FOLK SONGS OF BENGAL
Bangla literature evolved from a form of musical composition known as Charya which was basically a north Indian musical form. The Charya lyrics were similar to sonnet in length and its organized singing mode infused into Bangla songs a kind of classical discipline at the very early stage. Jaydeb, a 12th C Bangalee poet, modeled his songs on Radha-Krishna love lore and compiled in a collection called Geet Gobinda. The Geetgobinda is regarded as precursor of Dhrupada. Historically speaking the early Bangla musical expressions were expressed in loric forms and was modeled on the mystical Buddhist songs known as Charya songs.
Bangla folk music has a long history. Several people contributed to what has become one of the most important musical influences in lives of Bengalis on both sides of the (West Bengal-Bangladesh) border. Among these are Lalon Fokir, Hason Raja and Ramesh Shill. Abbas Uddin was a key player in popularising folk music later on.
From Jasim Uddin, Folk Songs of E. Bengal, USIS (1959), Palash Publication, Essays of Jasim Uddin II, 2001)
Folk-song is the collective creation of a whole people
You cannot calculate the age of a song from the shape of its tune. Even today the one-line song is composed afresh in our villages; and a well-developed melody may be centuries old. Whether ill tune or wording, a folk-song is neither old nor new. From day .to day it changes a little, by the additions and alterations’ of different singers, and always it remains true to the ancient pattern. This is what makes it a folk-song-the collective creation of a whole people. This is the course of development from simplicity to complexity. But please bear in mind that I am giving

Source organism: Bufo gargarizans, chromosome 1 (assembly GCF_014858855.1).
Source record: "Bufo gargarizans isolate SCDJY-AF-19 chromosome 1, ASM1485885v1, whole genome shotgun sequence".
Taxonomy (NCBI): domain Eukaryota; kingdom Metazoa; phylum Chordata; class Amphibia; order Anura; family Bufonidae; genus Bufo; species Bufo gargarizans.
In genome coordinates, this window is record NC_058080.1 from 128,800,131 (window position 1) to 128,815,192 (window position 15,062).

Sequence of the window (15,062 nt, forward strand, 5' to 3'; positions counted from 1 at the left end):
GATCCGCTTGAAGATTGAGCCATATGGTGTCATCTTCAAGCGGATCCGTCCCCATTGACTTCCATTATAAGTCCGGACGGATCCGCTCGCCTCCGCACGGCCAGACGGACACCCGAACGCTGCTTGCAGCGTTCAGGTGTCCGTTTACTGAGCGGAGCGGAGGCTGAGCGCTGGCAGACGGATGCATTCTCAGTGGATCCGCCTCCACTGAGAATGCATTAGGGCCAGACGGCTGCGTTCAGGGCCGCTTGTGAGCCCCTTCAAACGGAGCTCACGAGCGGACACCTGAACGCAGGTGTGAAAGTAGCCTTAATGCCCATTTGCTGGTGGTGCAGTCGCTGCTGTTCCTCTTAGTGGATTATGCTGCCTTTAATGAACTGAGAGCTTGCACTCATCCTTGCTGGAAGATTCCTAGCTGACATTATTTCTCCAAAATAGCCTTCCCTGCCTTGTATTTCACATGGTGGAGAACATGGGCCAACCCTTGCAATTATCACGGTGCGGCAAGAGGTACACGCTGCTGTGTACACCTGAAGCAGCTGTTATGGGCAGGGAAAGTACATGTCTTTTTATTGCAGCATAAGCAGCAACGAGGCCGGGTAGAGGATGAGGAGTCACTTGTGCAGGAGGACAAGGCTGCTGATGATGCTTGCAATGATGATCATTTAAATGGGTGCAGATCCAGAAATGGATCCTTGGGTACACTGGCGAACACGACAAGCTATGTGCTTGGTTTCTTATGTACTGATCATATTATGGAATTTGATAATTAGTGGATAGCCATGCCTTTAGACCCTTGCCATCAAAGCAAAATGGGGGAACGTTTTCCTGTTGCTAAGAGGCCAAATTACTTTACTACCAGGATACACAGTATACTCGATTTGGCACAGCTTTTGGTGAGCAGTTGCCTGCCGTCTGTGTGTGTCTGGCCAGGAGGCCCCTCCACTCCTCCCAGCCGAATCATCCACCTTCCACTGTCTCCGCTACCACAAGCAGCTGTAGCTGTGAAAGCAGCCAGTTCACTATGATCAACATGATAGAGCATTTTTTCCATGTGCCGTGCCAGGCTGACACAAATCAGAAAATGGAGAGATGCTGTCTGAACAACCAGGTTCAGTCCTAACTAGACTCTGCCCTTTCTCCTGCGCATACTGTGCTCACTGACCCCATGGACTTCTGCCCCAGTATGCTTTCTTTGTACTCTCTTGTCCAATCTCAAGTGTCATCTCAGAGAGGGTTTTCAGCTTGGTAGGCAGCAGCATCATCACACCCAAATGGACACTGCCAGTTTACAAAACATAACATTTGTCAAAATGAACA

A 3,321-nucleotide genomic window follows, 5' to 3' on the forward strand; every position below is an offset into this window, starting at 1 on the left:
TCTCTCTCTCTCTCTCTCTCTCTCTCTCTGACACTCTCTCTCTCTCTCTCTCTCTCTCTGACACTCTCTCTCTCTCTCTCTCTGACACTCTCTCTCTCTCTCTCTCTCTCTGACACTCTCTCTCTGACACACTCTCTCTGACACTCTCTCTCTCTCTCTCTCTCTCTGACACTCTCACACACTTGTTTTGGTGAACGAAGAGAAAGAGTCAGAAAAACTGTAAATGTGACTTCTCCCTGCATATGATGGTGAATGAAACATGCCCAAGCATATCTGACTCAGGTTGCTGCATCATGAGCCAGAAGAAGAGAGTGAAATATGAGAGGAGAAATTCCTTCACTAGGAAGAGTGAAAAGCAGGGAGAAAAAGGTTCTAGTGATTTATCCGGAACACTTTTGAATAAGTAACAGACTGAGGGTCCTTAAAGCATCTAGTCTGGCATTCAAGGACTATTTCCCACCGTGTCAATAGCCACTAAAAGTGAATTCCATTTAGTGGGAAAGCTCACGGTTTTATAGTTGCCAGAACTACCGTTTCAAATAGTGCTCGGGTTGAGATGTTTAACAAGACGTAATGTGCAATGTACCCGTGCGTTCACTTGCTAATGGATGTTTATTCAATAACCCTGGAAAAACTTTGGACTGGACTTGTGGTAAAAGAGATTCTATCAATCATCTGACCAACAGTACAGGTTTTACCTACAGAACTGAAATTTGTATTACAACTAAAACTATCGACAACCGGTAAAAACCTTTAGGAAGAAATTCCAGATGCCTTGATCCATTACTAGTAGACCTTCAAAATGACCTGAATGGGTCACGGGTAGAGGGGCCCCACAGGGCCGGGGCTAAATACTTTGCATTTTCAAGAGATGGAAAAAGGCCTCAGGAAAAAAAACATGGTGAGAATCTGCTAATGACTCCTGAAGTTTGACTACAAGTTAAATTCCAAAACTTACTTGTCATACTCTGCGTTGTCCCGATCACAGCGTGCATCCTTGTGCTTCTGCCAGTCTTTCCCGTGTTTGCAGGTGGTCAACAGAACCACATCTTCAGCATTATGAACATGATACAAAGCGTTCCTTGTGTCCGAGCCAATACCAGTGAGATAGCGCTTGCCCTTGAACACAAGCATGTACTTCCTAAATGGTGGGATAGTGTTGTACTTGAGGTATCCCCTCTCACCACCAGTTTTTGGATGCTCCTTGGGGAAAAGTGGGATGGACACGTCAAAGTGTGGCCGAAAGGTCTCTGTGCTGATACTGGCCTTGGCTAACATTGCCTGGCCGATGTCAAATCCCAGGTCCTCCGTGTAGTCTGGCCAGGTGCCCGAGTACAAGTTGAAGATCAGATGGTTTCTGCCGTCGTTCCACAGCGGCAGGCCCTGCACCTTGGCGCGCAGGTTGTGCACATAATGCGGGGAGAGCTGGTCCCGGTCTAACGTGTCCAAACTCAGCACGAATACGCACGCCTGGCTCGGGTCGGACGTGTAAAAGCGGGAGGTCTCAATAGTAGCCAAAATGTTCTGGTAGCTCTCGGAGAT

The tunes can be adopted go from country to country.
In these swift-measure songs the tunes themselves are universally easy to understand. Because the words are predominant, a foreigner who does not know the language cannot enjoy them for very long at a stretch; but the tunes can be adopted go from country to country.
In the long measured songs, on the other hand, the cadences are half-curved, long-curved, rounded, quarter-curved and full-curved. Where European tunes run in straight lines the tunes of East Bengal flow in curve’s. The tune, not the words, is the main thing, and so those long-measure songs can be understood by a foreigner; only he has to train his ear to their simple cadences.
How many tunes shall I name? How many festivals shall I describe? In the tragic song of Imam Hussain, in gipsy songs, baul songs, murshida songs, rain songs, in songs innumerable the lovers call those they love, in song they invoke their God, in song they draw down the elemental powers and compel the clouds into the sky.
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